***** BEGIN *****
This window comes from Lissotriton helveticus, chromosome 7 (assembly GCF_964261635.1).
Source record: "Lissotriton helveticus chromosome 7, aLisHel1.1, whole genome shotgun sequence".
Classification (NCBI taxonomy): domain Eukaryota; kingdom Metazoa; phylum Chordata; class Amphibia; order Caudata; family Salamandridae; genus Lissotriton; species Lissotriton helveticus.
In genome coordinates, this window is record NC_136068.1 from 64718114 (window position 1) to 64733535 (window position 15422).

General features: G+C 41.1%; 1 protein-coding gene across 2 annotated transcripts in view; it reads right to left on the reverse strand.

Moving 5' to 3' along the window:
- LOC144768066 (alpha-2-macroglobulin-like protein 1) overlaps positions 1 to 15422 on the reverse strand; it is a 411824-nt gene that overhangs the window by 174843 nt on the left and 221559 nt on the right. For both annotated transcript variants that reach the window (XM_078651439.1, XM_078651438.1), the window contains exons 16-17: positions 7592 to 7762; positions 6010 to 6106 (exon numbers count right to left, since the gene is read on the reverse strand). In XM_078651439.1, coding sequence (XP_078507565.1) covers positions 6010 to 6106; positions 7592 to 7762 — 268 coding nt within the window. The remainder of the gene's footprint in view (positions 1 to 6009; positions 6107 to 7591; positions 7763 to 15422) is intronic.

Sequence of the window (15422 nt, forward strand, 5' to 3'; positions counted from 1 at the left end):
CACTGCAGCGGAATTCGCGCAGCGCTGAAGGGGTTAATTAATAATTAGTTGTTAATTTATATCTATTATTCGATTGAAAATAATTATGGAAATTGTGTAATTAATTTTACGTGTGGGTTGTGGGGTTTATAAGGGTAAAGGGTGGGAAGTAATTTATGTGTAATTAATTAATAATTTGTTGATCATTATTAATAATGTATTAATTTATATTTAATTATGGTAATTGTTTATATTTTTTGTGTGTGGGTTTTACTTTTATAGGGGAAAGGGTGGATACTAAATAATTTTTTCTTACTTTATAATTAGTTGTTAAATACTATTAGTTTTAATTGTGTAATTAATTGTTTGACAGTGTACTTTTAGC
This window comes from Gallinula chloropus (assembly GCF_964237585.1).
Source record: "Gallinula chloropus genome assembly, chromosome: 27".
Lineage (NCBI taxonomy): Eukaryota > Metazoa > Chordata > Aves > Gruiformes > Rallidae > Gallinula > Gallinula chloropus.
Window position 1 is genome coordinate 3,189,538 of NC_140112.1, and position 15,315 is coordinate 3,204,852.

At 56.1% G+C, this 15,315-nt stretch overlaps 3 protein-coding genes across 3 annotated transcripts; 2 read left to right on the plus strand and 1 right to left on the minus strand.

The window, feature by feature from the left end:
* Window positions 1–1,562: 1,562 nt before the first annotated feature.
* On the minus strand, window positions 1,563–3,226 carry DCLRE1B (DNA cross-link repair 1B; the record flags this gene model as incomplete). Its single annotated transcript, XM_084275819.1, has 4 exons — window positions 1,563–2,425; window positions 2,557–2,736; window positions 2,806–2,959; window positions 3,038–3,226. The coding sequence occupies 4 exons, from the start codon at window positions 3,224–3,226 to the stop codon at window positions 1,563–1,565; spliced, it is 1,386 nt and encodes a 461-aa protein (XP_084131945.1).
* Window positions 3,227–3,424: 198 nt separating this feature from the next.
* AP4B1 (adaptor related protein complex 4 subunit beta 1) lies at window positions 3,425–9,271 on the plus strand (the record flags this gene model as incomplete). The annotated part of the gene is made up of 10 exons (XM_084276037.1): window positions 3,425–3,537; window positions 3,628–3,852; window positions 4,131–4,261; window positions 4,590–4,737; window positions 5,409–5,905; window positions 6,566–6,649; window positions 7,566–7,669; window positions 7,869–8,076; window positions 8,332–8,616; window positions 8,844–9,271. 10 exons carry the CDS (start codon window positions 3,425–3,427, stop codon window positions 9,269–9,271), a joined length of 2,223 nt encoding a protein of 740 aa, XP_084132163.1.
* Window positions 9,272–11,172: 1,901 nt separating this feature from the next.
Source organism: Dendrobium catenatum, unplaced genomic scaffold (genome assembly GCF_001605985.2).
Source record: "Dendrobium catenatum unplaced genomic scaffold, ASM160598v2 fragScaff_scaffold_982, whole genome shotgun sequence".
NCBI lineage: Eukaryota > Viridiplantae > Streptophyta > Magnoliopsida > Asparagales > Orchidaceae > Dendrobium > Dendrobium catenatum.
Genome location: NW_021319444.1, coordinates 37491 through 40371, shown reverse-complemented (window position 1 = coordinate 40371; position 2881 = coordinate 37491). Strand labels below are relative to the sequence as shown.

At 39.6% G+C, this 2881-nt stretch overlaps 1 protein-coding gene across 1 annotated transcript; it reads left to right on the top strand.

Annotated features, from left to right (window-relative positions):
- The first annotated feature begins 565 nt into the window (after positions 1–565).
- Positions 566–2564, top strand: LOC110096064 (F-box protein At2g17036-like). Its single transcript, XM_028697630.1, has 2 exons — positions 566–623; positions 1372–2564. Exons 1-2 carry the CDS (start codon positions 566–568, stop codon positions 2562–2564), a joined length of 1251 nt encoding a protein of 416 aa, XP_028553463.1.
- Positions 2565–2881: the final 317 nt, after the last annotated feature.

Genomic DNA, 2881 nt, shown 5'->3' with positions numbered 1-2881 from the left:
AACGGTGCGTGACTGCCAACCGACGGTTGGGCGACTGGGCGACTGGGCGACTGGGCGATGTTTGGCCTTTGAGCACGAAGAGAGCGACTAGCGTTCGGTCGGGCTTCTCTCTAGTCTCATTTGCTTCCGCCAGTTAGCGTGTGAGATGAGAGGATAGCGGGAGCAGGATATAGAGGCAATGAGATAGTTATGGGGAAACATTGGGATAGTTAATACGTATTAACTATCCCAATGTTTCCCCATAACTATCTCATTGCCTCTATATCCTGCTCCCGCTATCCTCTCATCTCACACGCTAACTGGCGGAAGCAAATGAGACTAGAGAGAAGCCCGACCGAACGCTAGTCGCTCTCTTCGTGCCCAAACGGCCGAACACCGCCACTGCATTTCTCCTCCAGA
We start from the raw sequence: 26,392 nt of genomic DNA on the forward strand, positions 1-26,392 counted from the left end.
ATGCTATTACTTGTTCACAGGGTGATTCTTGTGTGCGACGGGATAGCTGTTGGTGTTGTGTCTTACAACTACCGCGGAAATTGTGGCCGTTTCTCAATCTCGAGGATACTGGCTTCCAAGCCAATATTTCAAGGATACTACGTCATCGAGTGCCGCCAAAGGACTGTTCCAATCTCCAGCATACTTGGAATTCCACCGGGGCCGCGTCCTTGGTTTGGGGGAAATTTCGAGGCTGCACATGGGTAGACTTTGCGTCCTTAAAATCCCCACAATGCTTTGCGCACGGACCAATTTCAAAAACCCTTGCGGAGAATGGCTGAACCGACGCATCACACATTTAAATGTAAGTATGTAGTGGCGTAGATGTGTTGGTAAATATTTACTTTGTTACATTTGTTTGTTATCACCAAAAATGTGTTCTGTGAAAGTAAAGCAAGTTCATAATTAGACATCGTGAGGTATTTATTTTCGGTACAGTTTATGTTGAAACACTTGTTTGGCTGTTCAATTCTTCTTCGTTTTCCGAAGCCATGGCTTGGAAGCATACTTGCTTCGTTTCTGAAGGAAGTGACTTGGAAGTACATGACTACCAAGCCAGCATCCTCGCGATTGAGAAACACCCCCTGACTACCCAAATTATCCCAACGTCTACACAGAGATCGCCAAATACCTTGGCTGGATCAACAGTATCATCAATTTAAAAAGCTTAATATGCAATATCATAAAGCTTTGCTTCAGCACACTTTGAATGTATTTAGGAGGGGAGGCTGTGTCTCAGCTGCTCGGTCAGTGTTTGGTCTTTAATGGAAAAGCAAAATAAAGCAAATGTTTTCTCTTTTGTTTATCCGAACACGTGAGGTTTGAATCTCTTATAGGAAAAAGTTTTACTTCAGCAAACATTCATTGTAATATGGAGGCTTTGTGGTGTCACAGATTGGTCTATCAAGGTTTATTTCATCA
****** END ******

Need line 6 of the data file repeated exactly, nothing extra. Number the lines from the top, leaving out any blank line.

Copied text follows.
Moving 5' to 3' along the window: